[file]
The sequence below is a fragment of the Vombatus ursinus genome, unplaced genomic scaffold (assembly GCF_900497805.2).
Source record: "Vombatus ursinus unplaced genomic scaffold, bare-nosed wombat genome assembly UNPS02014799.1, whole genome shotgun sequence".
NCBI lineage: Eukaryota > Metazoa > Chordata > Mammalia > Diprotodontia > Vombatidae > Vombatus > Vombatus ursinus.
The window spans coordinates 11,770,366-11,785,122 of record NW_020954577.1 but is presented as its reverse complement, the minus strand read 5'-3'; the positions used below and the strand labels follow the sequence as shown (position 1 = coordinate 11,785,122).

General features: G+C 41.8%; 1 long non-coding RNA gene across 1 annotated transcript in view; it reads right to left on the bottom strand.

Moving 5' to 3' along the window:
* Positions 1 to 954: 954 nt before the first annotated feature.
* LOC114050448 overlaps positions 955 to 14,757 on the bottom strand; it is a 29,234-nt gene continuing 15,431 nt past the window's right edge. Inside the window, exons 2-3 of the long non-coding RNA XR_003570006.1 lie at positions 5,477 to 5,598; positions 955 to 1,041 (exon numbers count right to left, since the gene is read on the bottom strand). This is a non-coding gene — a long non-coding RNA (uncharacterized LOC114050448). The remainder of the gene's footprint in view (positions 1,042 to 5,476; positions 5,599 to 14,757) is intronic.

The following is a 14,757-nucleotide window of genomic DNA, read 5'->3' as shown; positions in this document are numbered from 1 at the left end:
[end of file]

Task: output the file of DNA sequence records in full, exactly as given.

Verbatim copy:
The sequence below is a fragment of the Vombatus ursinus genome, unplaced genomic scaffold (assembly GCF_900497805.2).
Source record: "Vombatus ursinus unplaced genomic scaffold, bare-nosed wombat genome assembly UNPS02014799.1, whole genome shotgun sequence".
NCBI lineage: Eukaryota > Metazoa > Chordata > Mammalia > Diprotodontia > Vombatidae > Vombatus > Vombatus ursinus.
The window spans coordinates 11,770,366-11,785,122 of record NW_020954577.1 but is presented as its reverse complement, the minus strand read 5'-3'; the positions used below and the strand labels follow the sequence as shown (position 1 = coordinate 11,785,122).

General features: G+C 41.8%; 1 long non-coding RNA gene across 1 annotated transcript in view; it reads right to left on the bottom strand.

Moving 5' to 3' along the window:
* Positions 1 to 954: 954 nt before the first annotated feature.
* LOC114050448 overlaps positions 955 to 14,757 on the bottom strand; it is a 29,234-nt gene continuing 15,431 nt past the window's right edge. Inside the window, exons 2-3 of the long non-coding RNA XR_003570006.1 lie at positions 5,477 to 5,598; positions 955 to 1,041 (exon numbers count right to left, since the gene is read on the bottom strand). This is a non-coding gene — a long non-coding RNA (uncharacterized LOC114050448). The remainder of the gene's footprint in view (positions 1,042 to 5,476; positions 5,599 to 14,757) is intronic.

The following is a 14,757-nucleotide window of genomic DNA, read 5'->3' as shown; positions in this document are numbered from 1 at the left end: